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PRINTED BY ELLERTON AND HENDERSON,
Johnson's Court, Fleet Street;
PUBLISHED BY JOHN HATCHARD, BOOKSELLER TO HER MAJESTY, 190, PICCADILLY;
JULD ALSO IN LONDON, BY SEELEY, FLEET STREET; AND SHERWOOD, NEELY, AND JONES, PATERNOSTER
ON arriving at the close of the Tenth Year of our labours, we desire to renew our sincere acknowledgments to all who have cone tinued to honour this work with their patronage; and particularly to those whose contributions have enabled us to prolong its exist ence hitherto, without manifesting, as we are disposed to flatter ourselves, any remarkable indications of decay.
In led on this occasion, the circumstance with which we are most forcibly struck, is the different sent moment, from that which it bore at the commencement of aspect which the Christian world exhibits at the preour course. Nor is its aspect altered only; it is improved beyond the fondest dreams of the visionary. If we could suppose some calm, calculating, intelligent Christian Observer to open his eyes, after a
ten years' sleep, almost in a new creation? Let us not be thought to arrogate to on the passing scene, would he not find himself other merit than that of having faithfully recorded
the improvement, if we take this opportunity of cordially felicitat
ing our readers
For many an age has the Church of Christ been earnestly praying and longing for the coming of His Kingdom; while there have
often been no
port the hope of the pious worshippers. And had, not the harp of Prophecy soothed the suffering world with the prospect of a brighter day; a day in which the prayers of the faithful should be fully answered, and, all the dark and bloody superstitions which have deformed the earth being swept away, the light of the Lord should arise on Zion, and his glory be seen in the midst of her; when the Gentiles rising-they might well have despaired to see the goodness of the
cheering appearances to strengthen the faith or sup
come to this light, and kings to the brightness of this
To the dawning, however, of this day-the hope of all the saints on earth, the joy of all the angels in heaven, the object of the prophecies and prayers of the Church for more than three thousand years; distant anticipation:-to the dawn of this blessed day we seem to day which transported with rapture those who beheld it, even in a new and better state of things. Contemplate the unexampled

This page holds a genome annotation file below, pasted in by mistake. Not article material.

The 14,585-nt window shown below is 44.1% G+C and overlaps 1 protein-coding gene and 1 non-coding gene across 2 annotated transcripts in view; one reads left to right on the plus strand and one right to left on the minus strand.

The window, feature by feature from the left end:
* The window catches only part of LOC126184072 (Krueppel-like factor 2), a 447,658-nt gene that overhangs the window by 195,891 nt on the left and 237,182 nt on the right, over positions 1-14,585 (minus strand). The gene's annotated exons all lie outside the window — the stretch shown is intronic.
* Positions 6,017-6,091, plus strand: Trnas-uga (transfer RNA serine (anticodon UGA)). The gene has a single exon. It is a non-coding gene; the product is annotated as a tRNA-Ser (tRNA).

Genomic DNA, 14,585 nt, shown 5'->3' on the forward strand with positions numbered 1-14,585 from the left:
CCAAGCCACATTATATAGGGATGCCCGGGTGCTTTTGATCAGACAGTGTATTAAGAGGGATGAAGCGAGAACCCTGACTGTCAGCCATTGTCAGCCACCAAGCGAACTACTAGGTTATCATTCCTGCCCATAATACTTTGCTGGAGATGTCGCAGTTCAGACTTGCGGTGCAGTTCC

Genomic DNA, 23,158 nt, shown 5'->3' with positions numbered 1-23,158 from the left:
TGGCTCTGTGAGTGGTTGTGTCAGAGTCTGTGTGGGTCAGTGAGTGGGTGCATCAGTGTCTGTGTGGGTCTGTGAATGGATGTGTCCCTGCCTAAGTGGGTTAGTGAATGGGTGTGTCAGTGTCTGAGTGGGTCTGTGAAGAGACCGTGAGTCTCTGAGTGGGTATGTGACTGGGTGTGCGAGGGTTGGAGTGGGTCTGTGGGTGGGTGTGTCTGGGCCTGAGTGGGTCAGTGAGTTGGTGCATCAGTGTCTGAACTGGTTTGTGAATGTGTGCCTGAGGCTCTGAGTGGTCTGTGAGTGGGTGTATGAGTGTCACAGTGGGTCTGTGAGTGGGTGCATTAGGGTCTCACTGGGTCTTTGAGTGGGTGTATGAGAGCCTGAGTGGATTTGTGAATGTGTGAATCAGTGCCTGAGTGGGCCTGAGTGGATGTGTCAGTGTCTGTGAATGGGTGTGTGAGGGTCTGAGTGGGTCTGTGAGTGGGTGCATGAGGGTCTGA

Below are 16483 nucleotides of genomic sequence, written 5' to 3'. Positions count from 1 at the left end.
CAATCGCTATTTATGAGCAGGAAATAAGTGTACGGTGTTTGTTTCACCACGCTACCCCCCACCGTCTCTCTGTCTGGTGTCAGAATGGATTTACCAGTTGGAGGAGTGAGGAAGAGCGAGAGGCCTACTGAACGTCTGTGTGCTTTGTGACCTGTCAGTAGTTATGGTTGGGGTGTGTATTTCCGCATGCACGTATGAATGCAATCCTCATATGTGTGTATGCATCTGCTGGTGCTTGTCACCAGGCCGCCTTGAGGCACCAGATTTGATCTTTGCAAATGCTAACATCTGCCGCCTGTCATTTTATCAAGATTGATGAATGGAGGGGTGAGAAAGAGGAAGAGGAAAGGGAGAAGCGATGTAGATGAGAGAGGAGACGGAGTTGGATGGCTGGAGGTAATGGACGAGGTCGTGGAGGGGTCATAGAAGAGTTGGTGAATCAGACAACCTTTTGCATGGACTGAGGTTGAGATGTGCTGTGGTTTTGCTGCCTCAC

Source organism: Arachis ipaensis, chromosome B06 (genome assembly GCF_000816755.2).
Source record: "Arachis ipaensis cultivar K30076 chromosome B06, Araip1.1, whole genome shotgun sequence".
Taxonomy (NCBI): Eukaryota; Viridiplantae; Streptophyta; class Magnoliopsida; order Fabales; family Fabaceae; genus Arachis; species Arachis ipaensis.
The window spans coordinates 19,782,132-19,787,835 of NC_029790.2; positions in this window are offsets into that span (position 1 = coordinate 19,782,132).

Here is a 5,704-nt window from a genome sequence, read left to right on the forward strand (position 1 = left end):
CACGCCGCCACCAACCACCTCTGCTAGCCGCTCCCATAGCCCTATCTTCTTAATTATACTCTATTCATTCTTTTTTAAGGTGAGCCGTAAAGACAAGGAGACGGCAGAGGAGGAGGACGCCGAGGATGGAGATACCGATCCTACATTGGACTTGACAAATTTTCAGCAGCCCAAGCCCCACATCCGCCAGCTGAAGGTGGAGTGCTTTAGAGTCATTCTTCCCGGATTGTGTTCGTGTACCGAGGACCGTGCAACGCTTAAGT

It is impossible to regard the signs of
without perceiving that the foundation is now laying for
pains which are taken to instruct the poor; the glow of holy zeal
Spreading itself around for the distribution of the Sacred
Volume; and the harmony with which Christians of every name have united to diffuse its blessed light! See Missionaries going forth with a spirit truly apostolic, to carry the glad tidings of salvation to every corner of the earth; the Scriptures translated into more languages than distinguished the day of Pentecost, and dispersed into more lands than ever the Apostles visited; all sects and parties, who bow the knee in the name of Jesus, rising as by one consent, yet without any previous concert, to carry on this labour of love! Behold our kings, and our princes, and the nobles of the land, brightening their honours by patronising this divine work!-But why should we confine the view of our readers to our own island? Look to the East, and to the West; to the North, and to the South. -The whole moral universe is moved. Like some of the effects which have recently been produced in the material creation, by a power hitherto unknown; we perceive, in every direction, the "dry bones" shaken and starting into life, as if struck by some mighty and pervading influence. Can the Christian contemplate all this, and not be compelled to exclaim, "This is the Lord's doing, and it is marvellous in our eyes?"
But let us not indulge an over-sanguine expectation with respect to the future. Many days, nay, many years, may elapse before the kingdom of Christ shall be fully established. Much opposition may yet be encountered; many troubles may yet arise; although of the final result there can be no doubt. The Lord himself seems to be preparing his way in the earth. The seeds appear to be sowing which must sooner or later produce a glorious harvest. Happy will they be who shall live to witness its maturity! Happy they who may be instrumental in promoting its growth! We would urge all whom our voice can influence, to aspire to a share in this blessedness; to unite their ardent prayers, their holy endeavours, in carrying on this mighty work; that in their measure they may all contribute to the advancement of that glorious period, when "all the kingdoms of the world shall become the kingdoms of our Lord and of his Christ."
But may it not be a seasonable caution to many-and with this caution we close the labours of the year to take care lest, in their zeal for others, they forget themselves? They may give their time and their wealth to diffuse among the nations the saving light of Heaven; yet, unless their own hearts are renewed in knowledge, righteousness, and true holiness, after the image of Him who created them, they will, in THAT DAY, be shut out from any participation in those blessings which they have been the means of conveying to others.
LIT. AND PHIL INTEL-Great Britain:
LIT. AND PHIL. INTEL.-Oxford..Cam-
RELIG. INTEL.-British and Foreign Bible